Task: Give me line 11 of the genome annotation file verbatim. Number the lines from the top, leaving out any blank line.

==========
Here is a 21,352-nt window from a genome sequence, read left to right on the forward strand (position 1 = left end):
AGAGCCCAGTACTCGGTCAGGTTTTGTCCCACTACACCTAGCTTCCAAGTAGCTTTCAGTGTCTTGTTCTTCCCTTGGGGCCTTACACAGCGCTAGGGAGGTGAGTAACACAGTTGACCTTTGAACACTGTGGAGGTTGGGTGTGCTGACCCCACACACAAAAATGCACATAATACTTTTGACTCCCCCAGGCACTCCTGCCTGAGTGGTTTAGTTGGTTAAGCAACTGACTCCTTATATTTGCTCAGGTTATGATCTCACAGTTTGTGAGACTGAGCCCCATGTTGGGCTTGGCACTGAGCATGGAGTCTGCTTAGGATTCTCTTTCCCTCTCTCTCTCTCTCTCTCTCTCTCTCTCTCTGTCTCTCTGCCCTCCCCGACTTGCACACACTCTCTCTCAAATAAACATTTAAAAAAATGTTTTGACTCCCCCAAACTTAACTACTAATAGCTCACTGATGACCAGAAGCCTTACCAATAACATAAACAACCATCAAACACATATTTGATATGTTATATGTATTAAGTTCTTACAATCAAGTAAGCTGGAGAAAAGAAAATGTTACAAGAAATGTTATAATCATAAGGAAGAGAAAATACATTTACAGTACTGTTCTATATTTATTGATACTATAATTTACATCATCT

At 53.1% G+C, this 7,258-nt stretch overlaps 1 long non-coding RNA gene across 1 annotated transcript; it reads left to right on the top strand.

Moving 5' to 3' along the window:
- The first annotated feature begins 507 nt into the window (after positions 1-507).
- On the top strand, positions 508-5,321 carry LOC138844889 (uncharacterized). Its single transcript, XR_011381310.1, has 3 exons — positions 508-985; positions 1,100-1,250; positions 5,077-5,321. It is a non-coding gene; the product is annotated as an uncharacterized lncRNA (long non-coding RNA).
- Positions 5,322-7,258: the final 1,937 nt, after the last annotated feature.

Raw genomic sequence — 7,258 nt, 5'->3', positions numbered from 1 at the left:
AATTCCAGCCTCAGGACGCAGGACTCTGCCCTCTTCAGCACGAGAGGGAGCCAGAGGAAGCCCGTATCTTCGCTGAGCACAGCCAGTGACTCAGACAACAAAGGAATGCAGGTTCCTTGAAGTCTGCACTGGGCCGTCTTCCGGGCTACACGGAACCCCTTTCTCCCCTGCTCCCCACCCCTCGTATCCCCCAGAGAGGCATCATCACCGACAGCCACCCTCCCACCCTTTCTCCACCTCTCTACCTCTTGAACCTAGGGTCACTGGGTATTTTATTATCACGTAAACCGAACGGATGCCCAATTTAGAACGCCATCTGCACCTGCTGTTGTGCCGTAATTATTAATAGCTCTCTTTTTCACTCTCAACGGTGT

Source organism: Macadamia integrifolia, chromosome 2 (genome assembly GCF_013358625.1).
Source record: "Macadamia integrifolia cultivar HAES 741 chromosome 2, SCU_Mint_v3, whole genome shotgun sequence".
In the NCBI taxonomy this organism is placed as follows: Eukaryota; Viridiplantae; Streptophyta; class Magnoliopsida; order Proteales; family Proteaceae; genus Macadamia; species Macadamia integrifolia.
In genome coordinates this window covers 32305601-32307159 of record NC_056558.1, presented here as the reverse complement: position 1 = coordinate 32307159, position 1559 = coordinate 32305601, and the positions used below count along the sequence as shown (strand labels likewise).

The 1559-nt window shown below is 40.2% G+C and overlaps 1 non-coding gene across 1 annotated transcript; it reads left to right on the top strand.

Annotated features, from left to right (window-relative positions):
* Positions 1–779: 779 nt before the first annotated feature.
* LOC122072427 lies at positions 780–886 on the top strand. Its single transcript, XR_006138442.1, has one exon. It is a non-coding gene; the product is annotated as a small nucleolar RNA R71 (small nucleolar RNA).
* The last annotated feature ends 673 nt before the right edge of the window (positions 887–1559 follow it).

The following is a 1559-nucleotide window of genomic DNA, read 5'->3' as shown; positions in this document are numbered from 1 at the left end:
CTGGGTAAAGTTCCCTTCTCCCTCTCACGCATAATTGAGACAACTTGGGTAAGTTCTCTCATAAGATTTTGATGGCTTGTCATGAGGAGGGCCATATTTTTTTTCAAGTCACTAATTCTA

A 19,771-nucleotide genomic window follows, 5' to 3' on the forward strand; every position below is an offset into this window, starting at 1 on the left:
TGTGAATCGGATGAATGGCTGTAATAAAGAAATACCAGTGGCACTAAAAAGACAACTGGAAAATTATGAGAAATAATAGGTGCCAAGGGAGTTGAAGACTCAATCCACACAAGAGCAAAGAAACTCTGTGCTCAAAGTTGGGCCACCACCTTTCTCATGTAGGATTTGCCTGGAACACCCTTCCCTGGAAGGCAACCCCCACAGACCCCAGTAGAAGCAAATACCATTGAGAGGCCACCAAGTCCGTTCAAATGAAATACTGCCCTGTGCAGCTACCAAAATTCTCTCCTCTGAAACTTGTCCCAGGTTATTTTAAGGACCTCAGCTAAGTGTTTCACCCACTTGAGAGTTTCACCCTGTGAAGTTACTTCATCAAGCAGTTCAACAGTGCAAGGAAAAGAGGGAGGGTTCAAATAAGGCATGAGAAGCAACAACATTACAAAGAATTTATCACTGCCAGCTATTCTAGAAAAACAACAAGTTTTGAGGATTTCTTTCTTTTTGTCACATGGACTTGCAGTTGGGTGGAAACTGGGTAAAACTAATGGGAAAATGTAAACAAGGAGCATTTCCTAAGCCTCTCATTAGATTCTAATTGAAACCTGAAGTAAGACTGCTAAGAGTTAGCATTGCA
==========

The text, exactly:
Source record: "Macadamia integrifolia cultivar HAES 741 chromosome 2, SCU_Mint_v3, whole genome shotgun sequence".